Glee Review: The Pluck of the Irish
Rory Flanagan may not have the ability to make any cereal magically delicious, but he sure did magically appear on "Pot O' Gold" and play a significant episode on the first new Glee episode in weeks, didn't he?
It was a bit jarring to have this character just plopped down in both the hallways of William McKinley and in the bedroom of Brittany S. Pearce (no, not like that! He wishes!), getting his first solo within minutes of his arrival.
Was I invested in his rendition of a Kermit the Frog classic? Not exactly. It was far from earned, having just been introduced to the heavily-accented foreign exchange student. By the end of the hour, though, I was as excited as the rest of New Directions to welcome Rory on board. I even understood almost every other word he said!
Meanwhile, this non-Leprechaun wasn't the only one granting wishes: someone on the writing staff must have heard my pleas for an abundance of Burt Hummel and delivered exactly that. I'm already loving his campaign against Sue, partly because it's based on actual issues.
How to best spend public funds for school? That's very much a real debate. Arts versus special ed? I don't even have a joke here. What side would you take? It's a tough one and it serves to humanize Sue. Yes, she's a hoot when she's rattling on about Will's hair - and, now, Burt's lack of locks - and it's hilarious that she wants to take down Tom Bergeron... but Glee is best served when its characters are grounded in reality. A fine job of that here.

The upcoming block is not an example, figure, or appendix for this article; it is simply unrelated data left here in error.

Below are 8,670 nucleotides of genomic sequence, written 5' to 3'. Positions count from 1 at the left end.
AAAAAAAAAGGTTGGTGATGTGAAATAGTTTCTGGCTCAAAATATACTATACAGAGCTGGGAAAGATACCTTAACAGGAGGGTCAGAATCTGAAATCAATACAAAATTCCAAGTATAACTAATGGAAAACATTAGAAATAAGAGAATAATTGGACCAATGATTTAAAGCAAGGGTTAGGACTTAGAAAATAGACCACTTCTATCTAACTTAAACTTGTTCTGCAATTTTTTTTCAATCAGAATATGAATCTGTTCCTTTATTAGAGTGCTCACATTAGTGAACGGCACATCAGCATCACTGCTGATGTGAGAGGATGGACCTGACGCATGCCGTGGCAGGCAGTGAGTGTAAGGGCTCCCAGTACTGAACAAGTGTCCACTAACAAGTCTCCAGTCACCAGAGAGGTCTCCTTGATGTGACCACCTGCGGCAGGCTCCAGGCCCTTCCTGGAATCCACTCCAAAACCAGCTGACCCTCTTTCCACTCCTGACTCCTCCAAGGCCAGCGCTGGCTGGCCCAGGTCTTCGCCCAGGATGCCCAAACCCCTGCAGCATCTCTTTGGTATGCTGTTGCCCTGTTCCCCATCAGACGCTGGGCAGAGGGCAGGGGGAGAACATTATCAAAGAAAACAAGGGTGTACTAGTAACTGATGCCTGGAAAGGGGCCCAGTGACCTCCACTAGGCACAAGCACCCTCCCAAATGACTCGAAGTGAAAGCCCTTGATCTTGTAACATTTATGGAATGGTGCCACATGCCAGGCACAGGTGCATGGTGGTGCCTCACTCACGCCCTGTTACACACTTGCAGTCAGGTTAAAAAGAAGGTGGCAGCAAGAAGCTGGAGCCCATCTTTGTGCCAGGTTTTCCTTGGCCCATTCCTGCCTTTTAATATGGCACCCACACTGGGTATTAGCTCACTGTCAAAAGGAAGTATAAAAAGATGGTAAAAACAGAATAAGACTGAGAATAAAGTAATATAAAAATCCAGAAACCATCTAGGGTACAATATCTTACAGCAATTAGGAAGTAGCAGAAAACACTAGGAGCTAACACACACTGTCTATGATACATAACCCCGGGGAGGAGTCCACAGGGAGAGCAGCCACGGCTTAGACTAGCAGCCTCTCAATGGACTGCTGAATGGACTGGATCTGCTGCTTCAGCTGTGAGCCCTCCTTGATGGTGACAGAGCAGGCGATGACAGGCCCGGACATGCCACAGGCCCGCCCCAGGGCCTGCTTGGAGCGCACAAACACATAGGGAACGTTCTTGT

Similarly, whoa, serious Brittany might need to be a contender for Scariest Character on Television. Bravo to her for standing up to Finn's "idiot" insult. Considering the major deal it is for her to defect to The Trouble Tones (I sort of like Hot Messes... anyone else?), the show needed to give her something more legitimate as a basis than granting a Leprechaun's wish. Well done again. This season hasn't been perfect, but the writers did appear serious about focusing on consistent storytelling.
The same can be said for Puck and Shelby. Am I alone in jumping right on the Pelby bandwagon? We've seen Puck's affection for cougars before - they make his nipple rings twitch, after all - and I absolutely bought Shelby's sadness over raising a child alone. I can see these two together - not together together, just growing close as they have been and then realizing how they can't actually go there - especially if it helps wake Puck up to Quinn's seriously evil plan of stealing back Beth.
No, Quinn. Just... no! That's some dastardly scheming, far beyond any high school pranking.
Other thoughts on an enjoyable episode that has me craving both Lucky Charms and some Christina Aguilera:
- Sue thinks math teachers make $2,000 per year.
- And that West Wide Story glorifies gang violence, yet remains gay.
- I need to point out the bullying hypocrisy again: Glee spent weeks on Kurt getting shoved into lockers last year, yet it's just accepted here as something Rory is unfortunately going through?
- Yes, Hummel is more difficult to spell than Lisa Murkowski. Look at Glee getting all political! It could almost pass for The Good Wife.
- Along those lines, call me a raging liberal, but Brittany didn't want to be known as a quitter due to her rising political career? Hmmm... could that be a reference to another former Alaskan government official.
- Leprechaun is Santana's favorite movie. It learned her two things.
- Blaine wanted to remind everyone what Glee is all about, which, as he put it, is just... fun. Amen, right, readers?
- It's been awhile, so just a reminder: We've already updated our Glee quotes and our Glee music sections, as we do every Tuesday night. Click and enjoy!
What did everyone else think? You can get an early look at next week's sex-based episode NOW!